In periods when value is struggling and the average stock is down more than a market-cap weighted index like the S&P 500, VALX will tend to underperform, he said, but "over the long-run, we think there is more opportunity for stock pickers in less followed securities," he said.
AlphaClone's Jadallah said it's a good thing Goldman is coming into the space.
"We wan't Goldman to come out with this fund because we think it affirms the approach," he said.
Goldman has come into the ETF market recently with a series of funds that undercut existing ETF company fee levels. "It probably will be quite cheap," Jadallah said, but he added, "That's fine. People wont pay a fee unless you earn it and the level of outperfomance over time has exhibited that ALFA more than pays for its fee."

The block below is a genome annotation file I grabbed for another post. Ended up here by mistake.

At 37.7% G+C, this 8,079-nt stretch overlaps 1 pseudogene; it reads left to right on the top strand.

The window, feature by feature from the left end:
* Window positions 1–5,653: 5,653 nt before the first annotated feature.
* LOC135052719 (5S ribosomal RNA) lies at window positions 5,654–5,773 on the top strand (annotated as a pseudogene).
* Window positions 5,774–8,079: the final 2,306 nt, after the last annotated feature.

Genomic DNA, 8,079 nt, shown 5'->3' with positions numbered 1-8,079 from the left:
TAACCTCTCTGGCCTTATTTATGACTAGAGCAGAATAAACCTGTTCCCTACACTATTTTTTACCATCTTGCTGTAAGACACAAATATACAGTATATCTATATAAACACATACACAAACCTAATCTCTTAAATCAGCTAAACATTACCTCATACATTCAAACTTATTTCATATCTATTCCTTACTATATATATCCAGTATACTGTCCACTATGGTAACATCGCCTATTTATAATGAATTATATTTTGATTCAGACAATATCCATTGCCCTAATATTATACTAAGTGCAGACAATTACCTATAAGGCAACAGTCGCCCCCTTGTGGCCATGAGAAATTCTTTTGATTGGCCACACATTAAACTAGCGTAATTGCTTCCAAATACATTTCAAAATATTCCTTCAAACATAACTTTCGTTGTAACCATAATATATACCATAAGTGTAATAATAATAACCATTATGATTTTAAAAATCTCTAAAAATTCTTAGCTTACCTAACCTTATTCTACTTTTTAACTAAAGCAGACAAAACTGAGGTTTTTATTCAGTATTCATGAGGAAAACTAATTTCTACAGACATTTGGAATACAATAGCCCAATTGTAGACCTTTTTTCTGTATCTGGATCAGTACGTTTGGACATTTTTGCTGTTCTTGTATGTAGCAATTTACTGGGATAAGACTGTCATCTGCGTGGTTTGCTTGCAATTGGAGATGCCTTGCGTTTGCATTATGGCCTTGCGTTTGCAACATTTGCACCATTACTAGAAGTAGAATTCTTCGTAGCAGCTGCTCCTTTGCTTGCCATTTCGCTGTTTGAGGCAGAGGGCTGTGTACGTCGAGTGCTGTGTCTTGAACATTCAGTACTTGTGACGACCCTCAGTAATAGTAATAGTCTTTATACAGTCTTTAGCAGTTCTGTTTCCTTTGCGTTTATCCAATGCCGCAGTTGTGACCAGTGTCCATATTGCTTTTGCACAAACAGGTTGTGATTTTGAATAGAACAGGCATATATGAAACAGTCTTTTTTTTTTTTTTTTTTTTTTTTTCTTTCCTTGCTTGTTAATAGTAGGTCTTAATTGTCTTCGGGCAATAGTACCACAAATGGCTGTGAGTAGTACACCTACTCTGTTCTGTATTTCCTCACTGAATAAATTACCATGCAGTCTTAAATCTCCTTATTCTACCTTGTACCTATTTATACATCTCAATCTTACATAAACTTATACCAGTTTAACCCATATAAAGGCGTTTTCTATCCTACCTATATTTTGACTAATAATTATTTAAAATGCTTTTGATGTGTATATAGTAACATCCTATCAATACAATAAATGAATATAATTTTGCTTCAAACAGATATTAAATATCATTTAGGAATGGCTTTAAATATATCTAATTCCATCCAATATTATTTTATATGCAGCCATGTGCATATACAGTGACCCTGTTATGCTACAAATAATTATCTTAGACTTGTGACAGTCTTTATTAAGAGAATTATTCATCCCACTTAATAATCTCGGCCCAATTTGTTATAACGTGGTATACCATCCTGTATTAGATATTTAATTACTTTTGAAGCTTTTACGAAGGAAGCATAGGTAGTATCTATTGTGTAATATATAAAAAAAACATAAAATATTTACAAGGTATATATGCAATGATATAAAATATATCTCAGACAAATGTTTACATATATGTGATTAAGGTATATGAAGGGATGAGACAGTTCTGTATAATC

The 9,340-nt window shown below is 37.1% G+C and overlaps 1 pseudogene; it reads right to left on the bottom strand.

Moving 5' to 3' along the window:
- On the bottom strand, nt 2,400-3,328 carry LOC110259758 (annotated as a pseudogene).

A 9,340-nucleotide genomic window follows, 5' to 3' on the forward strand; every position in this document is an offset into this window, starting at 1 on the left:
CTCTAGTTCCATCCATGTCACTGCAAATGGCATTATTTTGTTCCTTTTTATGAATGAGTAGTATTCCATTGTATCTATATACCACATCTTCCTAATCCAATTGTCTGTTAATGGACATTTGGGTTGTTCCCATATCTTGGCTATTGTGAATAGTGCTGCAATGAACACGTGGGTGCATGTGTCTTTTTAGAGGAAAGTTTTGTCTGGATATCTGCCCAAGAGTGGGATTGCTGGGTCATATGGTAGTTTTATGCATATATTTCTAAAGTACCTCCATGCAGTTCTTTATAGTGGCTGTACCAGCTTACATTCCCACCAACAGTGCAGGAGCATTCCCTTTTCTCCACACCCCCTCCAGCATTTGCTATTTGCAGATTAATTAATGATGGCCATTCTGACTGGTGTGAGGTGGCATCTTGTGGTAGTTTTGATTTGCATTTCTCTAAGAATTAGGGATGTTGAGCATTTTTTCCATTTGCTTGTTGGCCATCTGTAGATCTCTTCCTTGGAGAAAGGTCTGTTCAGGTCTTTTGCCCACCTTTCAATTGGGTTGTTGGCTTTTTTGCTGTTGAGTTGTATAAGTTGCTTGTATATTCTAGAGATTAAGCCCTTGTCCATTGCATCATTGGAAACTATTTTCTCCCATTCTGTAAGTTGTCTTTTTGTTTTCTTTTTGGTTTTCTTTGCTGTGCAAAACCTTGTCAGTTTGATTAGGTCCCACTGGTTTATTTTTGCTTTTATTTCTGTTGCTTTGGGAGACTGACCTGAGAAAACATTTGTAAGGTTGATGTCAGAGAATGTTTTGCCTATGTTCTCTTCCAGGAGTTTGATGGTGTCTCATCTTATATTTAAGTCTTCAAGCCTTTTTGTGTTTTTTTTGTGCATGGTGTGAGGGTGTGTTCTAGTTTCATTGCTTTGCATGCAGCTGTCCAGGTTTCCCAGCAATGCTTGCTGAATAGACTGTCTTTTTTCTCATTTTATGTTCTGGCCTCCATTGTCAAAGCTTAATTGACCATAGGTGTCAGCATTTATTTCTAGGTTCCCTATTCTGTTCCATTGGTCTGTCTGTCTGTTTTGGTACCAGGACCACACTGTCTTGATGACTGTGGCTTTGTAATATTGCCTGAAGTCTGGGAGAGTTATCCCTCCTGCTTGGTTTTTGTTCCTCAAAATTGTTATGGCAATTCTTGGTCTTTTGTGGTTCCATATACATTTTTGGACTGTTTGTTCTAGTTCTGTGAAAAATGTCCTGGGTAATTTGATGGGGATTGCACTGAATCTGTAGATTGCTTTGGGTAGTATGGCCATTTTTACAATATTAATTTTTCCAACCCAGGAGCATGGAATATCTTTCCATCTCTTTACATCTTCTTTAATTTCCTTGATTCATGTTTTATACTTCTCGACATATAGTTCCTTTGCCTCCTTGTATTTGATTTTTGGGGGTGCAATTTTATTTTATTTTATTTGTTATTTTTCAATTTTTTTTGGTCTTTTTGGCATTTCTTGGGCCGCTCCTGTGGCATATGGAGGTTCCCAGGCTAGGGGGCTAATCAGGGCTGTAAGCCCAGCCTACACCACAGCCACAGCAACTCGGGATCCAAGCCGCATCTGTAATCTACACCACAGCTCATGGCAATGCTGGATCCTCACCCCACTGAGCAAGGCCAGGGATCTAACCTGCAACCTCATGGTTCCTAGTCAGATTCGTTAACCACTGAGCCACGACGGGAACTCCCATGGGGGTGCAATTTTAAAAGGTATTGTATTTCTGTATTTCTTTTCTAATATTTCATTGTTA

Paul Britt, senior ETF analyst at FactSet Research Systems, said while these hedge fund "copycats" aren't his cup of tea, they do take some reasonable steps, given their limitations. And they hold the appeal of "easy to understand," which is not all bad.
But on that last point, the recent challenges faced by these ETFs should remind investors that making hedge fund investing easy can sometimes be pretty hard.
Correction: This version corrects the name of the hedge fund holding a large position in solar company SunEdison. It is David Einhorn's Greenlight Capital.